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The Scientific World Journal
Volume 2012, Article ID 905468, 10 pages
Research Article

Physiological and Growth Responses of Six Turfgrass Species Relative to Salinity Tolerance

1Institute of Tropical Agriculture, Universiti Putra Malaysia, Selangor, 43400 Serdang, Malaysia
2Department of Crop Science, Universiti Putra Malaysia, Selangor, 43400 Serdang, Malaysia
3Department of Land Management, Universiti Putra Malaysia, 43400 Serdang, Malaysia

Received 13 January 2012; Accepted 26 February 2012

Academic Editor: Pablo Abbate

Copyright © 2012 Md. Kamal Uddin et al. This is an open access article distributed under the Creative Commons Attribution License, which permits unrestricted use, distribution, and reproduction in any medium, provided the original work is properly cited.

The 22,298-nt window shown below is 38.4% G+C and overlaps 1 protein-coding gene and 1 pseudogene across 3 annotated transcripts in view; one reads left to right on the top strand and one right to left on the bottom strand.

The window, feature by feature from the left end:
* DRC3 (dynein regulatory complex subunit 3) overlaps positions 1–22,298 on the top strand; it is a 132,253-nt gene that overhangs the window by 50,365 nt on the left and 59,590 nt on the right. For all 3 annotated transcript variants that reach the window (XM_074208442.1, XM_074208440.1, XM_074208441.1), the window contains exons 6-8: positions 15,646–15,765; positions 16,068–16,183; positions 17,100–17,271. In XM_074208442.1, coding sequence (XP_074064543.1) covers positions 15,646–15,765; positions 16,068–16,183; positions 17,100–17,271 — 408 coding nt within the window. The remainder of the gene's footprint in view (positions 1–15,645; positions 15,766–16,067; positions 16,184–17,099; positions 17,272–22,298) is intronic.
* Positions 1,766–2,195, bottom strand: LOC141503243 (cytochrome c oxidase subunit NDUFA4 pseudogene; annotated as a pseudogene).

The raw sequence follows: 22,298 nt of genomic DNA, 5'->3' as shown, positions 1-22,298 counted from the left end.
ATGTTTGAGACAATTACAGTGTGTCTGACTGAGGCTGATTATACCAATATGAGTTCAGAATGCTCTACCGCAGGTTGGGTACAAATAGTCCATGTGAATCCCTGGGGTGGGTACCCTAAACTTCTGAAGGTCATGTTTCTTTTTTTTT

The demand for salinity-tolerant turfgrasses is increasing due to augmented use of effluent or low-quality water (sea water) for turf irrigation and the growing turfgrass industry in coastal areas. Experimental plants, grown in plastic pots filled with a mixture of river sand and KOSASR peat (9 : 1), were irrigated with sea water at different dilutions imparting salinity levels of 0, 8, 16, 24, 32, 40, or 48 dS m−1. Salinity tolerance was evaluated on the basis of leaf firing, shoot and root growth reduction, proline content, and relative water content. Paspalum vaginatum was found to be most salt tolerant followed by Zoysia japonica and Zoysia matrella, while Digitaria didactyla, Cynodon dactylon “Tifdwarf,” and Cynodon dactylon “Satiri” were moderately tolerant. The results indicate the importance of turfgrass varietal selection for saline environments.